The outbreak of E. Coli has already cost lives, but it is also costing livelihoods of farmers who rely on producing and selling agricultural produce. Immediately following the outbreak in Germany, the blame was put on Spanish producers of cucumbers, which lead to the destruction of tens of thousands of kilos of fresh produce, costing Spain an estimated £177m per week in sales. Although Spain is not the source of the outbreak, the problem has not disappeared and will now affect the whole of Europe: at least until the source is identified. Countries such as Spain, France and Germany are big exporters to Russia and these countries are likely to take a big hit with the Russian health service banning imports of EU vegetables. The impact of this action (together with other countries implementing similar strategies) has not only affected agricultural producers, but is also having wider impacts on other sectors, including transportation. If no-one wants to buy the products, there’s very little use for the companies and indeed drivers to deliver them.
The Spanish economy will be looking for compensation from Germany for the losses they incurred, when sales of fruit and vegetables practically ceased following Germany’s initial accusation. As the Spanish Prime Minister Zapatero said:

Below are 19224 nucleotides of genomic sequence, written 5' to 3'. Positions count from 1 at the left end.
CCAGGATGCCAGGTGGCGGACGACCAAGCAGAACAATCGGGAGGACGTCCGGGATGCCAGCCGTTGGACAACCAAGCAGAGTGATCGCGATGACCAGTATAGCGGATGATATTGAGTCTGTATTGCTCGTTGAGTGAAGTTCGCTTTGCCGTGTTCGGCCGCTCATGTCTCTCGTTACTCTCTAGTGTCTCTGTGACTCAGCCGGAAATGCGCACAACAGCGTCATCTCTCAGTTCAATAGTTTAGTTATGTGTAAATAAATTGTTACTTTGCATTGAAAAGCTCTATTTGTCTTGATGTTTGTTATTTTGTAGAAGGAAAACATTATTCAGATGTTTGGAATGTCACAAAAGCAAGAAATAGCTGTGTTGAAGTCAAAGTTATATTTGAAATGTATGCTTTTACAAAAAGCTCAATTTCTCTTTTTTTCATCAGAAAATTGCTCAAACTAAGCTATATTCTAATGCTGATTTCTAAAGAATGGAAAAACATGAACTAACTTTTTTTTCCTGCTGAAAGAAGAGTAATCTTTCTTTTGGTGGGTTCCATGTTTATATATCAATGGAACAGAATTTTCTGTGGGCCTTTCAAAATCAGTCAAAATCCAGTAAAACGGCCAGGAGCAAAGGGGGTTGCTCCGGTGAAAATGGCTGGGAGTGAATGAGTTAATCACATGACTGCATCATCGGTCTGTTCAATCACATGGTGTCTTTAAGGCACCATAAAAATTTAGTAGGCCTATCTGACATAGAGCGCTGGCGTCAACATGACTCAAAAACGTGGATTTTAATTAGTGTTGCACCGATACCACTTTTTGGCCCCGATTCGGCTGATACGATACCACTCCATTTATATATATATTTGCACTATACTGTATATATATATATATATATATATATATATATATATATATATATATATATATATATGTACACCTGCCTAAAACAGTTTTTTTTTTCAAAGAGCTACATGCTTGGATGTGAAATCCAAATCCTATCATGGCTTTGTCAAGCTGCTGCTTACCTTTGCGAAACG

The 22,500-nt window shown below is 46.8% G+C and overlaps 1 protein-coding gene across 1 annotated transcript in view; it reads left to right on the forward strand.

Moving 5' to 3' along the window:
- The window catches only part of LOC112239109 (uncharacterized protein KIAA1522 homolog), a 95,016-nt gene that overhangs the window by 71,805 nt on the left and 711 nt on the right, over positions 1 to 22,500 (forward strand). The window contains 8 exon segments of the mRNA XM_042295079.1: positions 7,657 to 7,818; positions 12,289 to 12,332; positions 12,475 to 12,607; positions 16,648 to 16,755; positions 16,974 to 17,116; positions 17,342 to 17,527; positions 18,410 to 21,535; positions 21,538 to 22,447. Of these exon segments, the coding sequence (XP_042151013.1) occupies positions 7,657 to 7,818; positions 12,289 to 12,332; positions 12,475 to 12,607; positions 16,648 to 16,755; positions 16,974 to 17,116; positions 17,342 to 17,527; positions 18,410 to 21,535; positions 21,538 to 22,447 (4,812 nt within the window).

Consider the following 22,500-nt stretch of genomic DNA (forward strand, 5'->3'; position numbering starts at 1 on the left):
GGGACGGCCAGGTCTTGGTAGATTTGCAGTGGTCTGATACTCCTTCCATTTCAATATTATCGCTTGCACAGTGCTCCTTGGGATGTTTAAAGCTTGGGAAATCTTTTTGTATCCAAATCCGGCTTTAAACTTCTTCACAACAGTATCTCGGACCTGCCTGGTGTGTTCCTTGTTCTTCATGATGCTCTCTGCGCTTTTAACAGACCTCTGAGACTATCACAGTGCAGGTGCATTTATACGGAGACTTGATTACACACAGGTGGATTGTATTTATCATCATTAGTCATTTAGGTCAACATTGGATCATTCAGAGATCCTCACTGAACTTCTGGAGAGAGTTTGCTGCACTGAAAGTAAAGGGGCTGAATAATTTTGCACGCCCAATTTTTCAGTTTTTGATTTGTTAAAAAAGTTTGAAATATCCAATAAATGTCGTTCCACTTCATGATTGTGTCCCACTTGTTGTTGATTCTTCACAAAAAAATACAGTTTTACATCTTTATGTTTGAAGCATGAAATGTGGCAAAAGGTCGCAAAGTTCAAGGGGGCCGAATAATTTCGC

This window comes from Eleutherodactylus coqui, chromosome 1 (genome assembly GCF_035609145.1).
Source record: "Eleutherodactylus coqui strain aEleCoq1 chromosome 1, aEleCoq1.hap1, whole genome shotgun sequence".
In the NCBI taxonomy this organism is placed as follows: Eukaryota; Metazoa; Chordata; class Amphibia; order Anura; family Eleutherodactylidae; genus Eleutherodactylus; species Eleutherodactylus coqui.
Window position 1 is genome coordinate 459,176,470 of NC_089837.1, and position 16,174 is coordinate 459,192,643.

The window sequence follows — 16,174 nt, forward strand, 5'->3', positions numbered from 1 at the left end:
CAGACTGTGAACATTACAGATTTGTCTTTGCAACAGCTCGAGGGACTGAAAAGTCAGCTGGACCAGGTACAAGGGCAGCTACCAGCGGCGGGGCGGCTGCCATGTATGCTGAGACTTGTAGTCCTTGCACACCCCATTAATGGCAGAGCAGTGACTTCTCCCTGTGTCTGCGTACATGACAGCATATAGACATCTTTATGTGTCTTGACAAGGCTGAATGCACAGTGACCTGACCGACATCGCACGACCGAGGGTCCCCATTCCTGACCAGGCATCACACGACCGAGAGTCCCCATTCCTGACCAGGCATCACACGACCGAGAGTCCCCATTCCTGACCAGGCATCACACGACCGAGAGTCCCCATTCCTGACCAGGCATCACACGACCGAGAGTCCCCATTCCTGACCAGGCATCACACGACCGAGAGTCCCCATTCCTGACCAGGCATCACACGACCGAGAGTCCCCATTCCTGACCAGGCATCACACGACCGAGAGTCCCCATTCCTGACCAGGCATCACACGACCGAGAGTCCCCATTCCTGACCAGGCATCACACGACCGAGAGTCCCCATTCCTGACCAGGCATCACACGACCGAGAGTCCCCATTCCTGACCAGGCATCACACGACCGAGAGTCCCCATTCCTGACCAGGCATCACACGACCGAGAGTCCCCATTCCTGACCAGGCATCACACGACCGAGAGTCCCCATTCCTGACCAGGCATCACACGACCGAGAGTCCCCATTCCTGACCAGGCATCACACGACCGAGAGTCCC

“We acted as we had to, and we are going to get reparations and the return of Spanish products to their rightful place. … I believe that any other interpretation or any effort to politicise the huge mistake made by the German authorities is totally unfair.”
The effects of this outbreak have spread to UK supermarkets and producers. The former have reported a slight drop in sales of fruit and vegetables, but have not taken this opportunity to drop the prices paid to British growers, which is particularly important for cucumber producers, given the high production costs. Sarah Pettitt of the National Farmers Union said she was ‘extremely encouraged to hear that the major supermarkets … are not using this unfortunate situation as an excuse to drop prices to British growers.’ In fact some believe that the outbreak could be good for UK producers, as consumers increasingly turn to home-produced products. While the source of the outbreak remains unknown, so does the future of agricultural producers throughout Europe, as well as all those that have any dependence on this huge industry.
E. Coli outbreak: UK cases rise to 11 BBC News (4/6/11)
E coli source hunted as growers fear sales slump Guardian, Robin McKie (4/6/11)
Farmers reel as outbreak hits demand Financial Times, Matt Steinglass and Victor Mallet (3/6/11)
Spain seeks compensation for E. Coli blame BBC News (3/6/11)
E.Coli: Economic impact on the agriculture industry BBC News, Richard Anderson (3/6/11)
Spain says Germany mulls EU aid over cucumber slur Associated Press (3/6/11)
Rose Prince: Cucumbers, diet and Prof Moth Telegraph, Rose Prince (4/6/11)